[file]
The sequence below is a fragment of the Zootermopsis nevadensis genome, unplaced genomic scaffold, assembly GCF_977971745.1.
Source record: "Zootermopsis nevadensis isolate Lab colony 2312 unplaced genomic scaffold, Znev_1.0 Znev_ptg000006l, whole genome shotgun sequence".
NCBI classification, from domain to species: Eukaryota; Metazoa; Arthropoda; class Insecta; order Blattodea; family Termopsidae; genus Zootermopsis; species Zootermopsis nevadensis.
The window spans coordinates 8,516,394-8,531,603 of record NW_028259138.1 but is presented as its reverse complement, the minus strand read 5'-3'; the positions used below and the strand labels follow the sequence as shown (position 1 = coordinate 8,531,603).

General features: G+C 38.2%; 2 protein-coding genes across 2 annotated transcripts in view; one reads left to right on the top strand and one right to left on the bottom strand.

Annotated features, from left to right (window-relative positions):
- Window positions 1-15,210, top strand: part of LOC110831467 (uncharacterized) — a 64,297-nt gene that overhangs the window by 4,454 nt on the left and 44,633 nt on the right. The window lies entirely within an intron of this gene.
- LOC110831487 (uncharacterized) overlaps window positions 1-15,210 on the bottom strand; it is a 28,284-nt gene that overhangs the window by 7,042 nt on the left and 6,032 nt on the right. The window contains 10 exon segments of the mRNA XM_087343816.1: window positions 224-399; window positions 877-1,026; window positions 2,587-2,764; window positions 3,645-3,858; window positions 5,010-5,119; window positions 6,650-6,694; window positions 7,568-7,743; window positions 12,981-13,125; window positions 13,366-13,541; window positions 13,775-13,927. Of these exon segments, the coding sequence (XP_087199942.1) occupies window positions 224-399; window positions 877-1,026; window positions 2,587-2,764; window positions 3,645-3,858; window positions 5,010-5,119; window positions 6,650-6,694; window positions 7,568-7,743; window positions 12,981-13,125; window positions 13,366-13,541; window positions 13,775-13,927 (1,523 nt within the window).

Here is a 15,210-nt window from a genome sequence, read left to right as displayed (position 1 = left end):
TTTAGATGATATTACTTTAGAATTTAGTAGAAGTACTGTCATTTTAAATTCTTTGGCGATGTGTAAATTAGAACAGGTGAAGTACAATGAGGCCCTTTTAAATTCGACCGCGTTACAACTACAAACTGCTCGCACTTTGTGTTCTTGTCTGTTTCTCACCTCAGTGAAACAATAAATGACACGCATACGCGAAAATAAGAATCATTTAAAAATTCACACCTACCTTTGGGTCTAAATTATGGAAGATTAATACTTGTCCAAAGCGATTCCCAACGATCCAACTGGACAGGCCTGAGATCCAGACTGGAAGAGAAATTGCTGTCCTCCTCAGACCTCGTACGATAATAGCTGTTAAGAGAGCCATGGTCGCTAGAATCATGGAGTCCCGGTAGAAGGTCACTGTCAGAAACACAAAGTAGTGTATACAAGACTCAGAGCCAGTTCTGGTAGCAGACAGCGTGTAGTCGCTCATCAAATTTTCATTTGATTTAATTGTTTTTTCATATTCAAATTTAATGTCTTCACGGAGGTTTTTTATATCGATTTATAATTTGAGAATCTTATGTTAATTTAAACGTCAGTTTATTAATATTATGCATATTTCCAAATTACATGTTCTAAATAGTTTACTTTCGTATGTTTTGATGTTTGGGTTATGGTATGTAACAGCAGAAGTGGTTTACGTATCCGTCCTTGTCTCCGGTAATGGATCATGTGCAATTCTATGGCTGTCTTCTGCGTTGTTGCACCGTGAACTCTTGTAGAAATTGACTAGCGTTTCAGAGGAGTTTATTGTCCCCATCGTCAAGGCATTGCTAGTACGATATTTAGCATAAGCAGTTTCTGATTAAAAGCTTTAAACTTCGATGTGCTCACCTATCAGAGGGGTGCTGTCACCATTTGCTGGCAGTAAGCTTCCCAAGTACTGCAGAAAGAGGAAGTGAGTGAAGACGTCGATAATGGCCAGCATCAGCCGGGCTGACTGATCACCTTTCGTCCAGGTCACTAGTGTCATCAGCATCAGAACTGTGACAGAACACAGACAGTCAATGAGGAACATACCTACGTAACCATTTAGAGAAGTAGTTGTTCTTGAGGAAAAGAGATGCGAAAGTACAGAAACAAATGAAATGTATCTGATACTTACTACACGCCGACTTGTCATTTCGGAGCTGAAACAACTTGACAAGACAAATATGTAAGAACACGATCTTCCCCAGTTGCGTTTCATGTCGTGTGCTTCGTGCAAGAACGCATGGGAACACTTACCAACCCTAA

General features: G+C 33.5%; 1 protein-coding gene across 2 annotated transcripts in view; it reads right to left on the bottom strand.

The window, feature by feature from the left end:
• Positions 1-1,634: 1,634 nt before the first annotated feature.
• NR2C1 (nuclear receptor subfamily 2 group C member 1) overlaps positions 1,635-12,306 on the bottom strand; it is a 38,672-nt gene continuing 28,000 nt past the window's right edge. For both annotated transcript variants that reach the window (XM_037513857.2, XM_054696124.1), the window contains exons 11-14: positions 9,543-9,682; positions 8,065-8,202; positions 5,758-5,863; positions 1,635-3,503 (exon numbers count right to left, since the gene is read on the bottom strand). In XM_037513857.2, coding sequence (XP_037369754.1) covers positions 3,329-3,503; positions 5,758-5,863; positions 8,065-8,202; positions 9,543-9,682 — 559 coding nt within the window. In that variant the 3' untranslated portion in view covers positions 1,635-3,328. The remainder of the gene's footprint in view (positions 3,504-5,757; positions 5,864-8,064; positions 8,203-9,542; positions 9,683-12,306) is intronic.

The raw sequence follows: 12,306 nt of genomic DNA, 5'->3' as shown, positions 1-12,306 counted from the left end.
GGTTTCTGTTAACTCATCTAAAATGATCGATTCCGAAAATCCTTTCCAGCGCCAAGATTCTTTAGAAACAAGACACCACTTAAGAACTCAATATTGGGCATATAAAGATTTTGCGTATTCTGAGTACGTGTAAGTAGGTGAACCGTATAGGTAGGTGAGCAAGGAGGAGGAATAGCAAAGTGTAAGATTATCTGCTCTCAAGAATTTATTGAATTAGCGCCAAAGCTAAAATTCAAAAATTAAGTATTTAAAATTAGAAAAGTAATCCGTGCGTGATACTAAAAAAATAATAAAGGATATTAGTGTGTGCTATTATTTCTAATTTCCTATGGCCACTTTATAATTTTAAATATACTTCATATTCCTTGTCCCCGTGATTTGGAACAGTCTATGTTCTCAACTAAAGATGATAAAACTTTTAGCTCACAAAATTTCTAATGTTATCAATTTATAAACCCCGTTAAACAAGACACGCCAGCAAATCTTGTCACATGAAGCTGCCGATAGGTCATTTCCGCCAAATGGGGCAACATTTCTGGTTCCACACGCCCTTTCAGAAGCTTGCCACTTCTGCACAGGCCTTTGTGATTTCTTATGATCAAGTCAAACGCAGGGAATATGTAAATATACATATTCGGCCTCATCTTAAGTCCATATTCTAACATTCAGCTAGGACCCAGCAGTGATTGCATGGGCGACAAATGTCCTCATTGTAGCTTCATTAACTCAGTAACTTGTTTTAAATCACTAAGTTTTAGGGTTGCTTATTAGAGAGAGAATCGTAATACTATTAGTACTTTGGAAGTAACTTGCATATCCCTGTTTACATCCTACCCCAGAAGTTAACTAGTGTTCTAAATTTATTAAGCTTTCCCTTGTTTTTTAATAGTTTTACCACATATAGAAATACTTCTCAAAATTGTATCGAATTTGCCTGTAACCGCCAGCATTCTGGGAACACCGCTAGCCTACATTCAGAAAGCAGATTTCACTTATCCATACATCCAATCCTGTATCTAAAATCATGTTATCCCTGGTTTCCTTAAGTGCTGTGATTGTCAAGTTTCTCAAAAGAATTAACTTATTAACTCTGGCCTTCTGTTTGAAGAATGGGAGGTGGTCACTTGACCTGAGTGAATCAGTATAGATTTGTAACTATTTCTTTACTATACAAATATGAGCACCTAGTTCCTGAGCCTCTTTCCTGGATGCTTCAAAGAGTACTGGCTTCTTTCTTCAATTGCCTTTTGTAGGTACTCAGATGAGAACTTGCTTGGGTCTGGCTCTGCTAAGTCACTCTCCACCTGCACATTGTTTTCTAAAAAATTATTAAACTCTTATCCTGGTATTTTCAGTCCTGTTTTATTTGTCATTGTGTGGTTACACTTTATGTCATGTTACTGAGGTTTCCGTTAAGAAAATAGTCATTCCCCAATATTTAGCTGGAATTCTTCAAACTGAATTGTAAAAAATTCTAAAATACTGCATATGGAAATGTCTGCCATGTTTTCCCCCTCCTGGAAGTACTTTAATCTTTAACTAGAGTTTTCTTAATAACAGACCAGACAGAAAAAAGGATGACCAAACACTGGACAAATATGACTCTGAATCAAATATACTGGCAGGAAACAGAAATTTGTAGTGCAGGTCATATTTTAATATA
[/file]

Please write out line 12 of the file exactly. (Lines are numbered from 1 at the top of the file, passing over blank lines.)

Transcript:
The window, feature by feature from the left end: